Monday, October 27, 2008

How low will the Dow go?

A frequent topic of conversation these days is the declining market. It is particularly interesting because so many people are affected by it, and certainly my own portfolio has taken a real bruising over the past year.

I told my broker my original thesis last March that the credit "issues" back then would have repercusions in the real earnings power of companies and bring down stock prices to the Dow 10,000 level. We made a lunch bet on it - I won that one. Now the question is how much further it will fall - or have we reached the bottom.

There are many pundits in the market today. They talk about the pressure of Hedge Funds, and the deleveraging of the credit market. I think about the habit of history repeating itself. Maybe not in the terms of the Great Depression - but possibly in the terms of the 1970's and early 80's. So I thought I would do a bit of research and share it...

First, I decided to look at the DJIA price 20 years ago and what the Inflation rate has been since then to get a feel for where things were at the end of the vaunted Reagan era when things had gotten back on track (the DJIA went from under 1,000 to over 2,500 during Reagan's 8 years in office). The DJIA on Oct. 3, 1988 was 2,168. Since then inflation has increased 75% as measured by the CPI, as it has gone from 118 to 207.

Let's assume stocks should return twice as much as inflation, then the stock market would be at 2168 * (1 + (.75 * 2)) = 5,420. Hmmm - that does not look so good, and could be an indicator that there is still significant downside in this market.

In another view, Price Earnings Ratios have been one of the standard ways to value stocks. Of course earnings calculations have been changed significantly over the years with issues like measuring the value of assets on and taking big write-offs (like Wachovia's recent -$24B write-off). But it is still useful.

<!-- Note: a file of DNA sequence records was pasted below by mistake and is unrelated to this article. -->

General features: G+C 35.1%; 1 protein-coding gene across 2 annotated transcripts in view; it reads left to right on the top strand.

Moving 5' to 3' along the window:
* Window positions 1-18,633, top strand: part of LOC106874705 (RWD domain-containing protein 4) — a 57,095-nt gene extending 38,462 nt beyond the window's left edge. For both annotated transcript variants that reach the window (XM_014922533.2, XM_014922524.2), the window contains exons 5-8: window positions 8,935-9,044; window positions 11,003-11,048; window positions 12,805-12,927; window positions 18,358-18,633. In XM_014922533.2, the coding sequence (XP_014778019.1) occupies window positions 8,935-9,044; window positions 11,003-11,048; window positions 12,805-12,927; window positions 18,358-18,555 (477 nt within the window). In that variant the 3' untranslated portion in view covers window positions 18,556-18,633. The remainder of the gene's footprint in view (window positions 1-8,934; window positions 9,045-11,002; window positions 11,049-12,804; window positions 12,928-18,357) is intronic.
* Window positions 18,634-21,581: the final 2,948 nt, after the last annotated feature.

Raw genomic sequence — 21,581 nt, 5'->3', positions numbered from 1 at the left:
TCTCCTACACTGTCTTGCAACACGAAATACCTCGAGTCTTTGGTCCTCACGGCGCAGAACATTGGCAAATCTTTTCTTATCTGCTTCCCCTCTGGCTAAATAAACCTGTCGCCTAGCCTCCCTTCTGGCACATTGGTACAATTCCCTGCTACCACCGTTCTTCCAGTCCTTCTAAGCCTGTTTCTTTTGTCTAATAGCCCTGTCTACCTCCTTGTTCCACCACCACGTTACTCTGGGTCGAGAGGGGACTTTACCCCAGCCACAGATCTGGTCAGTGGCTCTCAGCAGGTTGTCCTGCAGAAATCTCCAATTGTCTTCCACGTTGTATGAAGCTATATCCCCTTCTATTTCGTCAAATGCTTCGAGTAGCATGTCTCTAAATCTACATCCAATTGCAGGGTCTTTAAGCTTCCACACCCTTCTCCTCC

The WSJ states that the past 12 month PE Ratio is now 13, which is "well below the 10-year average of about 21 times earnings". But the article goes on to say "But if the economy slides into a deep recession, as some predict, and earnings continue to slide, current stock prices won't look cheap."



Three observations. First, it is obvious that the next 12 months of earnings will fall significantly from the past 12 months. Second, in the recent earnings calls few executives are giving much guidance on future earnings and that will scare investors so they will not pay as much for a given earnings level. Third, the chart above shows many times when PE ratios were below 13. If history does indeed repeat itself, then we could see pressure on current prices. To take one set of non-far-fetched numbers earnings could fall by 20%, and PE ratios could continue to fall to the 10 range. This could drop prices by roughly 40%, implying a Dow of about 5,000 from the current 8,200.

I am a child of the 70's (graduated high school in 1975 as a semi Alex P. Keaton) and remember the Dow inching above 1,000 barely in 1972, 1976 and 1981 before it permantently stuck in 1982. Could we get into a similar situation of a stagnated Dow? While we are likely in for a recession for a year, there is a possible inflation scenario similar to the 70's that could follow given all of the money supply expansion worldwide and the likely government stimulous packages that will grow National debts across the globe.

OK, so I am pretty depressing. I am going to guess a Dow of 6,000 as the low. The good news is that if you are a long term investor and can free up cash over the next couple of years, this should prove to be a very good time to invest. Who knows where the bottom will be exactly. If you can dollar cost average your buying then it should be pretty effective when the positive side of history repeating itself occurs.

No comments: